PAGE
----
Policies: Who sets them and how?

During a recent discussion about data management and storage, the basic question arose about policies: who sets them and how?

A seemingly simple question, but unfortunately in many environments the answer is not as straight forward as would be hoped. The issue is not that policies don't get set but that the right people may not be setting them. Each day in companies across the country decisions are made based on operational factors like needing to free up tape library or disk capacity rather than more appropriate business-related considerations.

What is the right approach to setting data management policies? The first step is to understand that there is a really a hierarchy of policies within the organization and all must be in place to manage data effectively. At the top are strategic policies. These are the laws of the organization that define at a high level the manner in which data will be managed, protected, and retained. Strategic policies provide the foundation for governance and oversight and tend to be statements of direction. These policies are established by senior management within the organization or specifically designated functional units tasked with an area such as regulatory compliance. A rule that storage will be provided under a service provider model with service level agreements and known costs is an example of a strategic policy.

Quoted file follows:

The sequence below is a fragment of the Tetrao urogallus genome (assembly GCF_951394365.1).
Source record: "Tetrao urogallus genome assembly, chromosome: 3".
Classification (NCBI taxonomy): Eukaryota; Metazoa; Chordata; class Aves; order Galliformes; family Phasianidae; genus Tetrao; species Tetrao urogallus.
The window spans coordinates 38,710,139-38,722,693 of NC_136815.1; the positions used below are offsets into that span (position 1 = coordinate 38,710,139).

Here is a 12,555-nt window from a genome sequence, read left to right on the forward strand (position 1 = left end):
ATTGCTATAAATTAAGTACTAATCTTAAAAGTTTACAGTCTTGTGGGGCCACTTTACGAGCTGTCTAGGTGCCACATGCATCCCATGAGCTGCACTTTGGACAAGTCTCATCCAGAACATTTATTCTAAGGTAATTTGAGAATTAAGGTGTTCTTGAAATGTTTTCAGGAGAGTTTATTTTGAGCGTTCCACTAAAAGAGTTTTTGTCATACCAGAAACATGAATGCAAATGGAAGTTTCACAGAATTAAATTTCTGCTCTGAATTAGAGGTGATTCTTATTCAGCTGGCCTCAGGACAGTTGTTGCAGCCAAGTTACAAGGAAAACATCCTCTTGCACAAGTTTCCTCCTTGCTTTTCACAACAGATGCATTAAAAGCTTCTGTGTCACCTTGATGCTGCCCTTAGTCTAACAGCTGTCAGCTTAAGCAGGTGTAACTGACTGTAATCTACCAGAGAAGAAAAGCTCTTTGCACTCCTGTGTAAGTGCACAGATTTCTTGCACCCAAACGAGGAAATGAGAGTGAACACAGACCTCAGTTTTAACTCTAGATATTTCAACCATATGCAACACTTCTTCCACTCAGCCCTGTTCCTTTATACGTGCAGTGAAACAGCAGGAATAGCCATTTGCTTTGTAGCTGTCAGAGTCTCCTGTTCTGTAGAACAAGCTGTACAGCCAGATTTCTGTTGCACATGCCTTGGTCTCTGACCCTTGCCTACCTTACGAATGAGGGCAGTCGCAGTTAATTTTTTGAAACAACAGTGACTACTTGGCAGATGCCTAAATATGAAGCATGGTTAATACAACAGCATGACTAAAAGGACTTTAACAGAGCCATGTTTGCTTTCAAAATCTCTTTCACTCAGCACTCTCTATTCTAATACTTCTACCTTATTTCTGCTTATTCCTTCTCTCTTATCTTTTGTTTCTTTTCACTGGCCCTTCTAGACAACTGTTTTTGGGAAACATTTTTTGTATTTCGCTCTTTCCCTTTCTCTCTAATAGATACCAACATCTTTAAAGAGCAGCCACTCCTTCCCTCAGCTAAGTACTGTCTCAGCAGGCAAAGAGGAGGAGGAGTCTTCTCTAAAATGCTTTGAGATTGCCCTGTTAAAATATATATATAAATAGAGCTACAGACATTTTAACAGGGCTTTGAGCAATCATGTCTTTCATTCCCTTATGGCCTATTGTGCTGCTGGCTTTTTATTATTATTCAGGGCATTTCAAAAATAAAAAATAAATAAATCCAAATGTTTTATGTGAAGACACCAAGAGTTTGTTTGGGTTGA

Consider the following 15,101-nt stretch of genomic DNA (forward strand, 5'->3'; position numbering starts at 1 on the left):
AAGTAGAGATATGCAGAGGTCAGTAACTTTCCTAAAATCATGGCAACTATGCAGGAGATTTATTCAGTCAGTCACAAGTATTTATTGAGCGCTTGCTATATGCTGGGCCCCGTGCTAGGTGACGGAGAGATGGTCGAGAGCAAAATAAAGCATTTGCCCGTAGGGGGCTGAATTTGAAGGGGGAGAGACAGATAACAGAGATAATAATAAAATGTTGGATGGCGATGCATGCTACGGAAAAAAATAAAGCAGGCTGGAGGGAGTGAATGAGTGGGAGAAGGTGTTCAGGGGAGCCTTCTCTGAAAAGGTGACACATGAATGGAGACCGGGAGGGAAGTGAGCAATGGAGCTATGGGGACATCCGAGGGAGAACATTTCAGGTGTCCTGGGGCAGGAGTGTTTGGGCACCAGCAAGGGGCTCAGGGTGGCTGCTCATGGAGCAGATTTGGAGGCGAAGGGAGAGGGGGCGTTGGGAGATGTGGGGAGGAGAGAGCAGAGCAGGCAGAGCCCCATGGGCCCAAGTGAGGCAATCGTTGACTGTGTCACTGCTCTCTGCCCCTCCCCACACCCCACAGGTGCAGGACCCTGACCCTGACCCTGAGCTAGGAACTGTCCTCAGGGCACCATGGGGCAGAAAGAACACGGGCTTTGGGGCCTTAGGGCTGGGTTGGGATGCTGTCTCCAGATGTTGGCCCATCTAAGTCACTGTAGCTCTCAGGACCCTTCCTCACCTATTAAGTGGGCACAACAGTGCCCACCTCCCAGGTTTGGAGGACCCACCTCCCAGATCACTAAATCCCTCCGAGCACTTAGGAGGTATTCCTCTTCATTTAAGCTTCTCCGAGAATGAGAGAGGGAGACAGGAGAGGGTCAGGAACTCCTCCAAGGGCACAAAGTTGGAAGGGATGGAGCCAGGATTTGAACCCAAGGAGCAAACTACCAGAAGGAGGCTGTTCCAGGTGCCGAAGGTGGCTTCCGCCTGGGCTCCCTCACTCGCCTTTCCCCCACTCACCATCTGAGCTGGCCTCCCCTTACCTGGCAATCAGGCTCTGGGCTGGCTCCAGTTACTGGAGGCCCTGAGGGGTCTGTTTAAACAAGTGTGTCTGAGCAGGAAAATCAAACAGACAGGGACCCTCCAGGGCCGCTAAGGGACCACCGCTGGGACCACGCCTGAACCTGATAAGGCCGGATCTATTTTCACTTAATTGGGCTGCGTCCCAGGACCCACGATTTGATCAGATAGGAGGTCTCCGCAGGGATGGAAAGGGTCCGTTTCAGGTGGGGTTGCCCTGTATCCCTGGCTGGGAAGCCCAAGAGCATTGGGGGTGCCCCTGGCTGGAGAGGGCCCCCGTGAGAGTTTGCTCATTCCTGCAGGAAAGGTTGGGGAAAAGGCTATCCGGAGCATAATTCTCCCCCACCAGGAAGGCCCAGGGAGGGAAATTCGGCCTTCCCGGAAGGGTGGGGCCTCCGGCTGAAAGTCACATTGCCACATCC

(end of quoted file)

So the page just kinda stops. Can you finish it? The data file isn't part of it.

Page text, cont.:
Tactical policies support the achievement of strategic policies and focus on particular functional groups like storage. These policies address areas relating to accountability and execution of functions including provisioning, change management, data protection and security. Policies relating to who, where, and when to classify, archive, and purge data on a periodic basis represent tactical policies.

Operational policies are the rules that govern specific procedures. The actual activities related to moving data to an archive and purging would be governed by these policies. Sending tapes offsite on a daily basis, and multi-pathing hosts in a fabric are also examples of operational policy areas.

There are always operational policies in an organization whether they have been formally established or not -- otherwise nothing gets done. The problem is that the required strategic and tactical policies are often lacking. The result is the misalignment that we hear so much about between business and IT.

Jim Damoulakis is chief technology officer of GlassHouse Technologies, a leading provider of independent storage services. He can be reached at jimd@glasshouse.com.

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